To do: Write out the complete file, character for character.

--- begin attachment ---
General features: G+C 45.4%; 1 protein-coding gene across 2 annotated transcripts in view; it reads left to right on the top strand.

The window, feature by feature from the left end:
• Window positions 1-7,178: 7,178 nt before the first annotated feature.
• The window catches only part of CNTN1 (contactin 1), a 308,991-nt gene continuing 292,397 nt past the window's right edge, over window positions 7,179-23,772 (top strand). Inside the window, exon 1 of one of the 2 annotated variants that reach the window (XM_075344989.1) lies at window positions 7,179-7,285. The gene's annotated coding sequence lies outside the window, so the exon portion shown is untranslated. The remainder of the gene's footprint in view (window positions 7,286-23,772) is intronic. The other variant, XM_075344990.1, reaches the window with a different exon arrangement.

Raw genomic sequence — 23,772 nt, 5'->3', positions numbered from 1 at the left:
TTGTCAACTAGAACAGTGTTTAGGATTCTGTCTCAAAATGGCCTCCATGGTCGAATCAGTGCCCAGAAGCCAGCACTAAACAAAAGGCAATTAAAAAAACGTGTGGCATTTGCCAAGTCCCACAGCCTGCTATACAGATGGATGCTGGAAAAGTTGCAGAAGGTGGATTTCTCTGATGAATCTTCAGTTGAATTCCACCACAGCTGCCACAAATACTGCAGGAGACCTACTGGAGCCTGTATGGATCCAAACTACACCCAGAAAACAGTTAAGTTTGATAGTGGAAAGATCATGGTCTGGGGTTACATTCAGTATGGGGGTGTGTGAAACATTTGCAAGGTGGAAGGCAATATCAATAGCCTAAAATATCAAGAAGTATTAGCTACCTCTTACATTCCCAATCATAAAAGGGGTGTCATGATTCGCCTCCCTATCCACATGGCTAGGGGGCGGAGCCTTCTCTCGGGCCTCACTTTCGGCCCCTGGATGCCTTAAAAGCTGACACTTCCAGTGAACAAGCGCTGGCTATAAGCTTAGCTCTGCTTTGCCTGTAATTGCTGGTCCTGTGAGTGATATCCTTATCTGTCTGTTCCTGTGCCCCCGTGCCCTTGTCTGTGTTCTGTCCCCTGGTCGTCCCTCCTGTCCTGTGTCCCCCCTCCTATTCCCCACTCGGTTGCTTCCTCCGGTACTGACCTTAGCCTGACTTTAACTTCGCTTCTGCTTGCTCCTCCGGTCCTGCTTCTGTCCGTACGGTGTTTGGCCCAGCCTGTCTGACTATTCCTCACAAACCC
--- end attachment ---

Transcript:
General features: G+C 45.4%; 1 protein-coding gene across 2 annotated transcripts in view; it reads left to right on the top strand.

The window, feature by feature from the left end:
• Window positions 1-7,178: 7,178 nt before the first annotated feature.
• The window catches only part of CNTN1 (contactin 1), a 308,991-nt gene continuing 292,397 nt past the window's right edge, over window positions 7,179-23,772 (top strand). Inside the window, exon 1 of one of the 2 annotated variants that reach the window (XM_075344989.1) lies at window positions 7,179-7,285. The gene's annotated coding sequence lies outside the window, so the exon portion shown is untranslated. The remainder of the gene's footprint in view (window positions 7,286-23,772) is intronic. The other variant, XM_075344990.1, reaches the window with a different exon arrangement.

Raw genomic sequence — 23,772 nt, 5'->3', positions numbered from 1 at the left:
TTGTCAACTAGAACAGTGTTTAGGATTCTGTCTCAAAATGGCCTCCATGGTCGAATCAGTGCCCAGAAGCCAGCACTAAACAAAAGGCAATTAAAAAAACGTGTGGCATTTGCCAAGTCCCACAGCCTGCTATACAGATGGATGCTGGAAAAGTTGCAGAAGGTGGATTTCTCTGATGAATCTTCAGTTGAATTCCACCACAGCTGCCACAAATACTGCAGGAGACCTACTGGAGCCTGTATGGATCCAAACTACACCCAGAAAACAGTTAAGTTTGATAGTGGAAAGATCATGGTCTGGGGTTACATTCAGTATGGGGGTGTGTGAAACATTTGCAAGGTGGAAGGCAATATCAATAGCCTAAAATATCAAGAAGTATTAGCTACCTCTTACATTCCCAATCATAAAAGGGGTGTCATGATTCGCCTCCCTATCCACATGGCTAGGGGGCGGAGCCTTCTCTCGGGCCTCACTTTCGGCCCCTGGATGCCTTAAAAGCTGACACTTCCAGTGAACAAGCGCTGGCTATAAGCTTAGCTCTGCTTTGCCTGTAATTGCTGGTCCTGTGAGTGATATCCTTATCTGTCTGTTCCTGTGCCCCCGTGCCCTTGTCTGTGTTCTGTCCCCTGGTCGTCCCTCCTGTCCTGTGTCCCCCCTCCTATTCCCCACTCGGTTGCTTCCTCCGGTACTGACCTTAGCCTGACTTTAACTTCGCTTCTGCTTGCTCCTCCGGTCCTGCTTCTGTCCGTACGGTGTTTGGCCCAGCCTGTCTGACTATTCCTCACAAACCC